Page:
Weekly Highlights

“Highest ever” trade surplus is actually a sign of a weak domestic economy in Malaysia

There has been some recent media coverage on Malaysia achieving its “highest ever” trade surplus in history in 2020.[1] This was one of the highlights of the media statement by MITI Minister, Azmin Ali, on the 30th of January, 2021.[2] 

In reality, this “achievement” is nothing to be proud of. In fact, it points to a very weak domestic economy, which is likely to remain lacklustre in 2021. Hence, there is no need to be over-optimistic about ever high trade surpluses including in 2021.

“Highest ever trade” was announced by MITI Minister, Azmin Ali in his recent statement.

Malaysia’s overall trade (exports + imports) decreased by RM67.3 billion or 3.6% from RM1.845 trillion in 2019 to RM1.777 trillion in 2020. Malaysia’s total exports in 2020 decreased by 1.4% or RM14.1 billion compared to 2019.

The main reason why Malaysia was able to increase its trade surplus by 26.9% from RM145.7 billion in 2019 to RM184.8 in 2020 is because total imports experienced a large decrease of 6.3% or RM53.2 billion from RM849 billion in 2019 to RM 796.2 billion in 2020. (See Table 1 below)

Table 1: Summary of Malaysia’s Trade Performance in 2020 and 2019

 20192020# Change% Change
Total Trade1844.51777.2-67.3-3.6%
Trade Balance145.7184.839.126.9%

 Source: External Trade Figures, Department of Statistics Malaysia (DOSM)

It was encouraging that Malaysia’s total exports managed to weather the COVID-19 economic uncertainties in 2020. But it would be wrong to ‘boast’ about Malaysia’s highest ever trade surplus that was caused by a large fall in our imports. Lower imports means that the domestic economic demand was very weak in 2020.

This means less purchases at the local shopping malls of both imported and locally produced goods which has a negative impact on our retailers. Lower demand for imports is also a leading indicator of weak local economic conditions in the near future.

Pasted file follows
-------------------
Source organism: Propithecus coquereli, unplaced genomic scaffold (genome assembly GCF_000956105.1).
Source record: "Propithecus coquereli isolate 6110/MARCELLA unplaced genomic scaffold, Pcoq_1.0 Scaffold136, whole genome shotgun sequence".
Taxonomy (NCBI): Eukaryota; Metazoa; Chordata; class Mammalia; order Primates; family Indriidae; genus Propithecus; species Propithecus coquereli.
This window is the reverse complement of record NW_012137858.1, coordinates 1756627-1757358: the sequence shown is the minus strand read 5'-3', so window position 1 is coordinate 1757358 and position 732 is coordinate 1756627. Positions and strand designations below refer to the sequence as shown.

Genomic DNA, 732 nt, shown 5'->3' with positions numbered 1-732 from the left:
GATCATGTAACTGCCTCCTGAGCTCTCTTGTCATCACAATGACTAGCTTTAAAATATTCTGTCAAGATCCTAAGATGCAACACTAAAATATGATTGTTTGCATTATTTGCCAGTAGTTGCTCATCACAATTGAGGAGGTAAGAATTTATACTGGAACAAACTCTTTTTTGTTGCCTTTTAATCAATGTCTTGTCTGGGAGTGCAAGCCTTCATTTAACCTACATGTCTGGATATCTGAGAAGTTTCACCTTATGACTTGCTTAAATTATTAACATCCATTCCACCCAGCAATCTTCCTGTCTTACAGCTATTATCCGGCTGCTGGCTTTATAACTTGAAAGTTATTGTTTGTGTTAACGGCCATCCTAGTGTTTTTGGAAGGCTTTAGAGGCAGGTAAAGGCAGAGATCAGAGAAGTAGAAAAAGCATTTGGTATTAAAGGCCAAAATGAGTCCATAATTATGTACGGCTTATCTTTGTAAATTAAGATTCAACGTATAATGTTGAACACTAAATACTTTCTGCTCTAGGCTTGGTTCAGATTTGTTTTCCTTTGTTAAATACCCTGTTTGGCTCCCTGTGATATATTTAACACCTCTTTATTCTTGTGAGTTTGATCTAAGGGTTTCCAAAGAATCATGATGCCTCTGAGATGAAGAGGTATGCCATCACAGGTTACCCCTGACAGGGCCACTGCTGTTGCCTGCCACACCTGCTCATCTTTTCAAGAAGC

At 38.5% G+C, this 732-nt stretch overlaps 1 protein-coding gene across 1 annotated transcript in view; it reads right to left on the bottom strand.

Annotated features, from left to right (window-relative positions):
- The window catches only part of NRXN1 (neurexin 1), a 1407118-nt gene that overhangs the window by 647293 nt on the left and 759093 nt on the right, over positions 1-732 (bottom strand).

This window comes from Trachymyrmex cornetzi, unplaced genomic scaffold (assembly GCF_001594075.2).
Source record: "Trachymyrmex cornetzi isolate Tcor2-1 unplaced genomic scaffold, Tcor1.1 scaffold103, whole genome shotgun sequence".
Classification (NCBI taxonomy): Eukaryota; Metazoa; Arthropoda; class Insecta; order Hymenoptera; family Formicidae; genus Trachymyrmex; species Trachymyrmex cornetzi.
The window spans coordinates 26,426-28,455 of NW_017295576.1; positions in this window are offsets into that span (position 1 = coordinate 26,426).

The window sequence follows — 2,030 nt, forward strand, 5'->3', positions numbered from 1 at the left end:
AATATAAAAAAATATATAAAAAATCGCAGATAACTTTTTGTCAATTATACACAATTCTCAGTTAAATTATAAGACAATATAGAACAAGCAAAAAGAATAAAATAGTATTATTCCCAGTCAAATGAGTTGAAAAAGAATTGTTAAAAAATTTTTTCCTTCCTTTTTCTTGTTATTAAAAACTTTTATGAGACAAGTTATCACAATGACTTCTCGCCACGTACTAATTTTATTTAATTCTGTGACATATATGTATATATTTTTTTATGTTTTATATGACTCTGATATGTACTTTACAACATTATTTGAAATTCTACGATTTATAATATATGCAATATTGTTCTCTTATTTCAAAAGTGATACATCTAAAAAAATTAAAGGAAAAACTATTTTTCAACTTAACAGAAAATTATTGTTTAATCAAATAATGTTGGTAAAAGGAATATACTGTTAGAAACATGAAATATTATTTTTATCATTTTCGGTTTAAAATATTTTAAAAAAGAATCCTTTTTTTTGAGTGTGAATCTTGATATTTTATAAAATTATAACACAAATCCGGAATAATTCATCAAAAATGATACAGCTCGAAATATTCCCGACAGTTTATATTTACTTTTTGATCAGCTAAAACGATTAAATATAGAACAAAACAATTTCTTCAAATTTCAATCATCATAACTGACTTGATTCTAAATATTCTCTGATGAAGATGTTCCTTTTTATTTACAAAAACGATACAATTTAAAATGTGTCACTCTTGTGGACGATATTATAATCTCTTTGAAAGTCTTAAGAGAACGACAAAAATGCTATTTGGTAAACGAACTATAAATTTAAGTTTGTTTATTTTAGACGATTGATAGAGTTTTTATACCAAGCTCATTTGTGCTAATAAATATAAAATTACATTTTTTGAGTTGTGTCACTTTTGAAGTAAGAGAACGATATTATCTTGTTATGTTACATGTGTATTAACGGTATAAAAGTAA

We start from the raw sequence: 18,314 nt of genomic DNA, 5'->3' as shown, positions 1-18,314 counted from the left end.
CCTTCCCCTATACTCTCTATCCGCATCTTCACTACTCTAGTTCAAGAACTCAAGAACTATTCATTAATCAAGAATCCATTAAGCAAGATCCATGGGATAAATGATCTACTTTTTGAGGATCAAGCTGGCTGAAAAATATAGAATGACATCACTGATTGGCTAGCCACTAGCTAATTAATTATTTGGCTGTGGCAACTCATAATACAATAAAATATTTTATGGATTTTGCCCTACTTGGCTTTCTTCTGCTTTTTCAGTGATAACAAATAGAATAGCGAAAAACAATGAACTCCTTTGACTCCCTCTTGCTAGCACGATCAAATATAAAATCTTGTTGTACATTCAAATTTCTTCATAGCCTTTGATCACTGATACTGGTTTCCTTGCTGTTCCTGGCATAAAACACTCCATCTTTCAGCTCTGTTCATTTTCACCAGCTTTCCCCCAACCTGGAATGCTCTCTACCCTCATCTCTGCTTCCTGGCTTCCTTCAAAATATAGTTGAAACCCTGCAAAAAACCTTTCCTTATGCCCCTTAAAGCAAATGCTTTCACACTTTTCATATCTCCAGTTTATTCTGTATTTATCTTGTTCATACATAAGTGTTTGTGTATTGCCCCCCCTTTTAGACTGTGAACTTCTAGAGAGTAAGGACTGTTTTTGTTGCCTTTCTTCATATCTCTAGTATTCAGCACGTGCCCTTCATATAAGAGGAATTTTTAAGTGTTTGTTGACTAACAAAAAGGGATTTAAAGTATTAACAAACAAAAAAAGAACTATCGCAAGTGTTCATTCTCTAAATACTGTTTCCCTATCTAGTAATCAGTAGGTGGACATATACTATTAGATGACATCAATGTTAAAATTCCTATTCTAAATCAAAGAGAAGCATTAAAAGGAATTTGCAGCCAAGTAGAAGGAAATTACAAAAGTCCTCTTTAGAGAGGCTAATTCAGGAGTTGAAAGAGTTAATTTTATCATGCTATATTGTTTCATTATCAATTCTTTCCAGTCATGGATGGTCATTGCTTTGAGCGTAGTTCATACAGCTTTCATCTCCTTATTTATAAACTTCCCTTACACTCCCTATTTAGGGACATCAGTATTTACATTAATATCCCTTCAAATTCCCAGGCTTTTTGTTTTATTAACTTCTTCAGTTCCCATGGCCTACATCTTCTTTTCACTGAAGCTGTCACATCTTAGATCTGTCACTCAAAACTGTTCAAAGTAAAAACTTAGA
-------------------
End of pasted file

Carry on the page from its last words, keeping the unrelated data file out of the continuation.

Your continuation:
For example, lower imports of machinery and construction materials such as iron and steel means that the construction industry is likely to remain weak in 2021.

A healthy economy should experience growing exports and also imports which are growing at around the same level as exports (and perhaps slightly more).” – Dr. Ong Kian Ming

While trade under the Pakatan Harapan (PH) government did shrink by 2.5% in 2019, this was not accompanied by negative GDP growth. In fact, the GDP grew by 4.3% under PH in 2019 while it is expected to contract by at least 4% in 2020 under the Perikatan Nasional (PN) government.

With the ongoing MCO 2.0, local demand in Q1 2020 will continue to remain weak. So don’t be too happy when you see MITI announcing another “highest ever” trade surplus in the next few months.

We are in for a challenging 2021 despite the optimistic GDP growth projection by the Ministry of Finance of between 6.5% to 7.5% for the year.

Dr. Ong Kian Ming,

MP for Bangi

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